Orenthal James “O.J.” Simpson was a famous football star and actor. Simpson’s life was completely changed when he was put on trial for the murders of Nicole Brown Simpson and Ronald Lyle Goldman. Due to the celebrity status of Simpson and the media coverage that followed the case, it is known as the “Trial of the Century.” Officially called the People of the State of California v. Orenthal James Simpson, the trial lasted from November 2, 1994 to October 3, 1995. After the extensive trial, Simpson was acquitted on murder due to a lack of evidence to convict him. This verdict is one of the most highly debated verdicts in one of the most high profile case.
The origin of this high profile case dates back to June 12, 1994. The facts of this night are disputed but what is known is that an intruder entered through the gate of Nicole Simpson’s condominium and brutally murdered her and Ronald Goldman. Goldman was a friend of Simpsons, who was there returning a pair of sunglasses. At the time of the murder O.J. and Nicole had been divorced after a largely public break-up. O.J. was on a flight to Chicago when the bodies were discovered. He was informed by police the next morning that his e-x wife had been murdered. He asked no question, simply said thank you and hung up the phone.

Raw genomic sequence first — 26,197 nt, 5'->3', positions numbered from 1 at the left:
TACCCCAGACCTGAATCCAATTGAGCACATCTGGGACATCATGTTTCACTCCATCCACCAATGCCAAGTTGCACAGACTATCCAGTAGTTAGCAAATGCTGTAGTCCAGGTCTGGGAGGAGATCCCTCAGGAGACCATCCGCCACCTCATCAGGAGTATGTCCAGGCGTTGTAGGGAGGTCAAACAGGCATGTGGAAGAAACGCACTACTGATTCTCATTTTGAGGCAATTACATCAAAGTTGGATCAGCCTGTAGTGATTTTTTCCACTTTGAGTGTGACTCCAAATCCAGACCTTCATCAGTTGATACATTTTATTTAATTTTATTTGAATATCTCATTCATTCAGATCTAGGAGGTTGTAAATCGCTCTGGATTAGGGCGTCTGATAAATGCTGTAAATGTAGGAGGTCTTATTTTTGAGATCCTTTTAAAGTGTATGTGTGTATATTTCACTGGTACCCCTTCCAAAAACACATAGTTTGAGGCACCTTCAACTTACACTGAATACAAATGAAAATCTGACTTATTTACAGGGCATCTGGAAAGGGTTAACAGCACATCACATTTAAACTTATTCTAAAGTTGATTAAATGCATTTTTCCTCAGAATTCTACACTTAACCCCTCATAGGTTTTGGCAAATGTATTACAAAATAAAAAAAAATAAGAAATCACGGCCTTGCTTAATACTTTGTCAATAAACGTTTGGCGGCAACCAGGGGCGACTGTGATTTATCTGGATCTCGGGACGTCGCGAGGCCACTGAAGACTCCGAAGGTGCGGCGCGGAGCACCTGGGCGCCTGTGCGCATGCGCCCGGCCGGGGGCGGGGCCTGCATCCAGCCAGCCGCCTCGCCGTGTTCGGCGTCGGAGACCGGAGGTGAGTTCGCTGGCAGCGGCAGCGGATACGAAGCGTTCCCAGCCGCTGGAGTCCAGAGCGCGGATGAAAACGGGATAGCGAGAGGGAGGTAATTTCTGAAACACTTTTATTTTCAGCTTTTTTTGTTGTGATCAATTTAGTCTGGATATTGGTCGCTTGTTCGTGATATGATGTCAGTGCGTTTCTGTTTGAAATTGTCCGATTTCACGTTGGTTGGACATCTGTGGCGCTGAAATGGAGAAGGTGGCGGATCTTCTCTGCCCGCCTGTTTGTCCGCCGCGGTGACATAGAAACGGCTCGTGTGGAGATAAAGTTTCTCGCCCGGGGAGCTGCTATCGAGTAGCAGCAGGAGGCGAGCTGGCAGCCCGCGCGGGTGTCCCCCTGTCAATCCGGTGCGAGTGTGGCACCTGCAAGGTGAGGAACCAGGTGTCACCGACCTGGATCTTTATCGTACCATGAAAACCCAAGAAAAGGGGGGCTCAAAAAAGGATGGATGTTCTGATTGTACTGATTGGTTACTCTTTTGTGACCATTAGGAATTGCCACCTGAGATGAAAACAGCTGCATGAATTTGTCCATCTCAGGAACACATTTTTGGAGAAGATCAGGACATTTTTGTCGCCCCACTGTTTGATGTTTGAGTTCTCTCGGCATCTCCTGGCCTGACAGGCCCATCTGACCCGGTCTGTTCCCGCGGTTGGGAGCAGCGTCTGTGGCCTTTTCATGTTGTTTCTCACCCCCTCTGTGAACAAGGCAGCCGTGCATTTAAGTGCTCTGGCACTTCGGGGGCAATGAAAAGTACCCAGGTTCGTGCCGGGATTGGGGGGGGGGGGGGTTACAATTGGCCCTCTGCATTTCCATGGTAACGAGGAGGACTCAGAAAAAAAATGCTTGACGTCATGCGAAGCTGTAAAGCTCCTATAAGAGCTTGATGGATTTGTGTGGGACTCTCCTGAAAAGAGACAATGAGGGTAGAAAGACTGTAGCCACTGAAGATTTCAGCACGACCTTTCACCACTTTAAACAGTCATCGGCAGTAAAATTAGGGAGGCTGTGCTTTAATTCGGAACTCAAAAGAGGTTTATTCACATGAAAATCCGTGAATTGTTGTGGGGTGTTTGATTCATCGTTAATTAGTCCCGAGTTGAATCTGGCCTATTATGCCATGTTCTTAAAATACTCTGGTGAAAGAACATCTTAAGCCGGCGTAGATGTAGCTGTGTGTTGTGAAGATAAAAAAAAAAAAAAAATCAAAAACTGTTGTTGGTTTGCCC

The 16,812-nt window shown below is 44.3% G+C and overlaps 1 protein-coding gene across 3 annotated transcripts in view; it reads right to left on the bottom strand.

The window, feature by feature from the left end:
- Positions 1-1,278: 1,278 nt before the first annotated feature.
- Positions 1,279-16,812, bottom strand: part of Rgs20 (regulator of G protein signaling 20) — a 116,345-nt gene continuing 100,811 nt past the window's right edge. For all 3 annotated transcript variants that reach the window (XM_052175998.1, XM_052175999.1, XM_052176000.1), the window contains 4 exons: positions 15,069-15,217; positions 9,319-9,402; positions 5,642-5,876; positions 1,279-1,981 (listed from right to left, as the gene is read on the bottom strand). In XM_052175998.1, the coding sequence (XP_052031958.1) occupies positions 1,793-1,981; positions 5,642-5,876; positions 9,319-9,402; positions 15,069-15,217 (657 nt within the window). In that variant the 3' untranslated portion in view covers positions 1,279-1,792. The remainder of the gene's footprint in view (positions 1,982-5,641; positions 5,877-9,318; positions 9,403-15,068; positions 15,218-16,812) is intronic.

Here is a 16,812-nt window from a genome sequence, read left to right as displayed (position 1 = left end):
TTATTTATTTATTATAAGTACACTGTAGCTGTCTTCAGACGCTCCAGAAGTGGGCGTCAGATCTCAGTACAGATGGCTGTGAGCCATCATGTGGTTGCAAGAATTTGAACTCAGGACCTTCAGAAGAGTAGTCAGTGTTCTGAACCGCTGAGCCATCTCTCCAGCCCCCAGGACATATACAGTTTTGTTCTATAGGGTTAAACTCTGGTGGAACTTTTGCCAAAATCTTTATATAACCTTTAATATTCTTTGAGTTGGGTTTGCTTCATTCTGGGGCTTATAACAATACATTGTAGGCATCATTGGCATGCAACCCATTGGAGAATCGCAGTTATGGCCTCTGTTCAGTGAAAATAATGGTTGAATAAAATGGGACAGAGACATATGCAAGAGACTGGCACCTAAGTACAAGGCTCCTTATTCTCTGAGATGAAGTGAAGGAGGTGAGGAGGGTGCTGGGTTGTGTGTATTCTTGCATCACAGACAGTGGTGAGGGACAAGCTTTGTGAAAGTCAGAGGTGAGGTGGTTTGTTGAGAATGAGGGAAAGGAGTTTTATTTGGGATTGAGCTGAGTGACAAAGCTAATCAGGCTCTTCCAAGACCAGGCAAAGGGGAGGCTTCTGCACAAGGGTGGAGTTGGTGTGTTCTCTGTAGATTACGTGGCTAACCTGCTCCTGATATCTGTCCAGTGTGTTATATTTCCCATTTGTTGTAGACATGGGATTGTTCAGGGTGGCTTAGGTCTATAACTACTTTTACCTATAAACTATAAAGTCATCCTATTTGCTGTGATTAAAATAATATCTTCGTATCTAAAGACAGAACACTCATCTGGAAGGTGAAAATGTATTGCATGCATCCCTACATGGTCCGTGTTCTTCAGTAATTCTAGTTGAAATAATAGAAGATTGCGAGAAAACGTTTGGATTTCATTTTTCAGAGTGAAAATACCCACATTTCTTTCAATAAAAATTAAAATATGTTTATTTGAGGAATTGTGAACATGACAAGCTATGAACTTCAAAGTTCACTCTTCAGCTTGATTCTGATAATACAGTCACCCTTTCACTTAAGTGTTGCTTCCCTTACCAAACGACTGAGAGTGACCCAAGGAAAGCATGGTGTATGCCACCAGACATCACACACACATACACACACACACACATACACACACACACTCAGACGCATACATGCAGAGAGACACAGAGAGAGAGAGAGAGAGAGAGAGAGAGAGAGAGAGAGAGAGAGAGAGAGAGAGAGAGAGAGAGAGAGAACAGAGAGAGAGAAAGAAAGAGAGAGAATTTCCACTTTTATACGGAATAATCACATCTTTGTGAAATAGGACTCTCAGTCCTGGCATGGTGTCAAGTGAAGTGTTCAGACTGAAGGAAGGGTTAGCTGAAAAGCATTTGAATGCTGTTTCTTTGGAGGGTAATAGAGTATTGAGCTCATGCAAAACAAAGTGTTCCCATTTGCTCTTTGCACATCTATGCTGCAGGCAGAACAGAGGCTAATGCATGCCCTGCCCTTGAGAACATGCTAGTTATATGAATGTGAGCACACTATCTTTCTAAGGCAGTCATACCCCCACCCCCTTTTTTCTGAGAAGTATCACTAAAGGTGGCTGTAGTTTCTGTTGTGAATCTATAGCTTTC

Simpson came home to Los Angeles where he discovered an intense police investigation under way that had labeled him as suspect #1. The first mistakes that led to the acquittal of O.J. occurred during this police investigation and initial questioning. O.J. had a deep cut on the inside of his hand that he was unable to explain and gaping holes in his story of the night of the murders. The police did not pursue the cut on his hand or ask adequate follow-up questions during the interrogation. Due to the inept work of the police officers the evidence contained in the interview was not introduced at the trial.
Police obtained enough evidence against Simpson to obtain a warrant for his arrest and charge him with the murders. O.J hired high-profile defense attorney Robert Shapiro to represent him in this case. Shapiro worked an agreement with the L.A. Police Department that O.J. would turn himself in by 10:00 am on June 17th. This was after Nicole Simpson’s funeral, which O.J. was adamant about attending. When O.J did not arrive at the agreed upon time, police officers went to his house to arrest him. This set off one of the most memorable moments in American television history. O.J. had left a suicide letter at his home which had people wondering what truly had happened to him. As dusk began to fall upon Los Angeles a motorist driving on the freeway informed police that they had seen Simpson in a white Bronco driving down the freeway. This led to a slow motion police chase with dozens of police cars and news helicopters following the white Bronco. This chase was broadcasted on every T.V. and radio in America. The police chase ended in Simpson’s driveway, where police discovered a loaded gun, almost $10,000 in cash, and a disguise inside the Bronco.